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High school yearbook for freaks
Burning Man book review
by Adrian Roberts

Burning Man, edited by Brad Wieners, designed by John Plunkett. HardWired Books, 1997.

Yeah, yeah, I know. This book actually came out well over a year ago. But you see, being the jaded cynic that I am, the last thing I wanted to do was take part in the impending commercialization of Burning Man by actually purchasing a copy of this beautiful, $27.95 book. Let's face it, when they start making coffee table books about a really cool, artsy, ostensibly underground, non-commercial event, you know the writing's on the wall for said event's hip quotient.

So needless to say, I had a real negative reaction to the Burning Man book before I even looked at it. I was opposed to its existance purely on principal. "Wired is trying to make money off of Burning Man," I thought, incredulous. And the Burning Man Project actually approved! Travesty!

Many months after the book's release, after all the hubbub had died down, I decided to sneak a peek at it during a Burning Man party. I must admit, I was immediately suckered in. It's gorgeous. Stunning really. Beautifully designed, with huge, full-bleed photos÷both color and black-and-white÷on every page. I immediately bought one.

Flipping through the book, there seems to be a good representative sampling of Black Rock City culture throughout the years: ClichŽd images of naked, painted bodies dancing. That goddamned Java Cow. Art cars. Colorfully-costumed participants. Moody black-and-whites of the Man. The usual pics of naked people caked with mud. It's even presented in somewhat of an order, with all the daytime images slowly leading into photos taken at dusk. Then there's the requisite sixteen pages of editorial pontificating, before heading off into the book's "climax," which mirrors the climax of the event itself with its final eighteen photos all taken during Burn night.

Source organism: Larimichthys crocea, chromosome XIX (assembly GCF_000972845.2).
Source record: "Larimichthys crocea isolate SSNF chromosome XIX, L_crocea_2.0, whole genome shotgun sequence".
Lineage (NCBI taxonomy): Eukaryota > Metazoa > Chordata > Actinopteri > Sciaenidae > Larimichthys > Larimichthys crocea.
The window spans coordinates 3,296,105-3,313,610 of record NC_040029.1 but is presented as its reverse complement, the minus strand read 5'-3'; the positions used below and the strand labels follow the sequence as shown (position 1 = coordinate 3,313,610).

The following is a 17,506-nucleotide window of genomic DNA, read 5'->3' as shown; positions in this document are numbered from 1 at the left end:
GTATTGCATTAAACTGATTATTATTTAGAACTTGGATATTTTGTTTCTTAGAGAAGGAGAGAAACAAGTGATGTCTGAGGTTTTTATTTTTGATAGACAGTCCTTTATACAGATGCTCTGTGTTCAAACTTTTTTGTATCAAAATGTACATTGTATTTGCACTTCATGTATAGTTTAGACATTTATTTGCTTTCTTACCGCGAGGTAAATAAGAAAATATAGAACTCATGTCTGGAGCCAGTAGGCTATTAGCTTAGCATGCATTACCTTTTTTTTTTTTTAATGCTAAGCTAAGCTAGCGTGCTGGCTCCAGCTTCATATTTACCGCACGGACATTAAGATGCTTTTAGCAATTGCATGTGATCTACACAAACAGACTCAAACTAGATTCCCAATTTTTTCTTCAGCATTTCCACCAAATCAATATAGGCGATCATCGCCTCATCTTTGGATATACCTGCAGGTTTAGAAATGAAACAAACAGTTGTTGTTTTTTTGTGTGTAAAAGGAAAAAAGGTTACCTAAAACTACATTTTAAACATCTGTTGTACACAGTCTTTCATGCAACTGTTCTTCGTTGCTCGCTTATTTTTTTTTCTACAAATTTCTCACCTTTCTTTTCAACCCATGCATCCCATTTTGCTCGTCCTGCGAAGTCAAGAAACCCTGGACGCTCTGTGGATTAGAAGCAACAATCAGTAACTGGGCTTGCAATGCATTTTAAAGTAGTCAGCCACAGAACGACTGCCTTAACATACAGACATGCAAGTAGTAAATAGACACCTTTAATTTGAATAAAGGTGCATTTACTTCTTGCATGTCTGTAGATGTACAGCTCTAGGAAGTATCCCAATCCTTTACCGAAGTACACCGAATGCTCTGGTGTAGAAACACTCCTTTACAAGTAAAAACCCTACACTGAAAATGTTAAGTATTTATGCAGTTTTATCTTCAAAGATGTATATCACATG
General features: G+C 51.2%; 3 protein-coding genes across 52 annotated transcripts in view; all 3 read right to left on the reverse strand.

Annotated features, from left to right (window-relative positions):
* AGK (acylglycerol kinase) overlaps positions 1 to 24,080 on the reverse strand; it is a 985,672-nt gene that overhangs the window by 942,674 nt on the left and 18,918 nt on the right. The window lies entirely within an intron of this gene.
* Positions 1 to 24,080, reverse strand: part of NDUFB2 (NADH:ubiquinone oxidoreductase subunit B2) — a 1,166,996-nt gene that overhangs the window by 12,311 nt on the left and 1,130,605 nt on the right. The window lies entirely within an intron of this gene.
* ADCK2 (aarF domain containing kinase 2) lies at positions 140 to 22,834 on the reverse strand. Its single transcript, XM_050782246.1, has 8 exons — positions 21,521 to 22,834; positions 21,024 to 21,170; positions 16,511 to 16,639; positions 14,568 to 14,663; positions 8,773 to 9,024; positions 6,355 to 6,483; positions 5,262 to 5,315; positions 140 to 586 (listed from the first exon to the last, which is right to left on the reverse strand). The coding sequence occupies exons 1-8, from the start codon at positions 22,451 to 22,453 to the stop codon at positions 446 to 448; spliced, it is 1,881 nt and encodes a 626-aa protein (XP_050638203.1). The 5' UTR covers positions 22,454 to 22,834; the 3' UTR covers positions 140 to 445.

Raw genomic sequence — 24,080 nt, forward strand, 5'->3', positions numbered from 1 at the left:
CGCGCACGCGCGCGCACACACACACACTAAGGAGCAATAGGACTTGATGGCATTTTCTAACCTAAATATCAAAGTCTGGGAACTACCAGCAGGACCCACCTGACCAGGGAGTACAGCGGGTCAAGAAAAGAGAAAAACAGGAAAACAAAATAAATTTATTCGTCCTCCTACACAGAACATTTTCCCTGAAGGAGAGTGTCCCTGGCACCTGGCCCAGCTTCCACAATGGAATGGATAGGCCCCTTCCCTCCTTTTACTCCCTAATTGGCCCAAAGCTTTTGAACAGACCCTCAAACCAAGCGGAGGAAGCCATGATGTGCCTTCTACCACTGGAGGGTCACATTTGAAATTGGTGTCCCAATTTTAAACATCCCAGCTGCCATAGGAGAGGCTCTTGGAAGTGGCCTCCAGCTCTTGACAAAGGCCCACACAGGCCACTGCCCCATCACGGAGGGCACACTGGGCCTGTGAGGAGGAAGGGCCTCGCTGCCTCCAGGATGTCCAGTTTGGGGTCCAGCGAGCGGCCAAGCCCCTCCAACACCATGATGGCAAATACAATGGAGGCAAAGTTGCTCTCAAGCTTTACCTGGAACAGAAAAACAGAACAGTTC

The images, for the most part, are stunning÷although anyone can tell you that it seems damn near impossible to take a bad photo out here on the playa. I especially liked Barbara Traub's very artful, often-posed, black-and-whites. Instead of merely documenting the event, she seems to use the playa as her own photography studio, producing incredibly unique images.

As for the editorial content, it makes for a good, hour-long read. Naturally, everyone tries to explain what Burning Man is, without ever really nailing it down. Such is the nature of the event. Larry Harvey spells it all out in his oral history of Burning Man. Bruce Sterling describes his family's vacation at Burning Man, in his hysterical, and ultimately heartwarming piece, "Variation On a Theme Park (Taking the Kids to Burning Man)" Erik Davis' "Here is Post-Modern Space" is alternately intellectual jabbering and snarky commentary. Hell, he even references Piss Clear in his article÷although not by name÷describing us as an "otherwise lame Burning Man zine." Hey, come on Erik! That was three years ago! What do you think of us now?

But far and away my favorite piece was "Me, I Didn't Burn A Thing," a refreshingly different perspective of Burning Man from Janelle Brown. She tells it like it is, writing: "I'm stuck in a limbo-land of exhaustion: I can't sleep because I've hardly moved all day, and I can't move because I've hardly slept. I lie in the eerie blue shade of our plastic tarpualin in a semi-lucid state, spray bottle in one hand, gin and tonic in the other." That is so it.

While certainly it's a great conversation piece for suckering in friends to go out with you to Burning Man next year, the biggest reason I like the book is because it functions as sort of a high school yearbook for freaks. "Look, there I am on page 11, in the reddish orange wrap!" "There's my friend Ggreg, in a big double spread on pages 72-73!" "And look, on page 111, there's the "Flaming Man" we helped our friend Scott build back in â95!"

Cynicism aside, it really is a gorgeous book÷and I'm not just saying that because my name got printed in a long list near the back. Believe it or not, it really is worth the $27.95.

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